Updated pics here.
Saturday, April 26, 2008
It took a while to get around to it, but we finally got the original fireplace exposed. It's pretty drastic the difference in style. Honestly it looks a little more classical revival than prairie or arts & crafts, but I love it. Any opinions on the style? There's some trim missing at the bottom & top that we got to figure out how to replace/replicate. Part of the hearth has been ripped out too. We had it checked out by a fireplace guy & he said it was originally coal-burning. There isn't an access door for the ash on the side of the house so maybe he's right.
Friday, April 25, 2008
I think a big part of bringing back that old house charm with the project house, to the top floor at least, is replicating all the wood trim that had previously been removed. Luckily our carpenter was able to hit these spot on. So good in fact, that after painting it's hard to tell what's original and what's new.
Check out some updated pics here.
Tuesday, April 22, 2008
The first part of this series showed some of the minor improvements I had planned for the front yard. This time it's the back yard, which needs the most help by far. This huge pile of fine landscaping rock called screening is my arch nemesis. It's about 4ft tall by 10ft wide. I absolutely hate this stuff. In the overview pic above you can kind of see a rough outline I'm trying to carve out of the screening. This will be filled in with new sod and a new patio will be built along the rear wall.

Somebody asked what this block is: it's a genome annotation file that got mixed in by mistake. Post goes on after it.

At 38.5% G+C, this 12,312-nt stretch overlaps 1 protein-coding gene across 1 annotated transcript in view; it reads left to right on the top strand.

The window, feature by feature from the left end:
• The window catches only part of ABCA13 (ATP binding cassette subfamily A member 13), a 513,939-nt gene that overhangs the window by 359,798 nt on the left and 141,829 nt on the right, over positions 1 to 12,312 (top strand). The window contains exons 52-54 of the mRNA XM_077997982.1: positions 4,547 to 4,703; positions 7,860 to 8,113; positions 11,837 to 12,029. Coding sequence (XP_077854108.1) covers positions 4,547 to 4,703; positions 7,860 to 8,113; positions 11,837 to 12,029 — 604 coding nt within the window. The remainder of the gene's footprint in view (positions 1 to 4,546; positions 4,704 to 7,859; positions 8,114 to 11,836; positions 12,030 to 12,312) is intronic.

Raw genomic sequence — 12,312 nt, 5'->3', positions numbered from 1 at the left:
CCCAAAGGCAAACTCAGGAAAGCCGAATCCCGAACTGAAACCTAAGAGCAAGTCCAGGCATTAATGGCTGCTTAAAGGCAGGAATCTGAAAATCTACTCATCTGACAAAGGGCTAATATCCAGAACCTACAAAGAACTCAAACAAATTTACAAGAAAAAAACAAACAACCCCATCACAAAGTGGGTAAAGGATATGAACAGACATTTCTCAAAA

And here's my pride & joy. It doesn't look like much right now, but someday this shumard oak will tower over my house and provide invaluable shade during the hot summer months. If you'll recall, the west texas sun can be brutal and the rear windows took a beating before I restored them. It's going to take more than a few years, but I think it will be so worth it. There's nothing classier than an oak tree -- this variety is said to be drought resistant and loves full sun. It's perfect!
Monday, April 21, 2008
On my path towards getting my landscaping to a respectable state, I brought home some stuff from the local nursery. I've mentioned in the past my dislike for the amount of xeriscaping here, so now I'm finally doing something about it. I forget the names of what I brought home, but they're native and they fall in line with a landscaping master plan I had approved by historic review. It doesn't look like much right now, but the ground cover grows like weeds, so I'm sure I'm going to be hacking it back in 6 months.. :) The problem with landscaping your home in nothing but rock is that all that stone acts like a massive heat sink, transferring all the heat to your home. And out here in far west texas, we can definitely appreciate keeping cool.
Sunday, April 20, 2008
And so begins this house's second lease on life. The basic idea for rehabbing the upstairs was to move a wall back to its rightful place, restore most of the wood trim, repair the walls, & fix the rear porch. The bathroom was a major focus too. It's coming along nicely. Slowly I can see it turning from something that was mostly unappealing to a real gem. It's exciting going over at the end of the day to see the progress that's been made.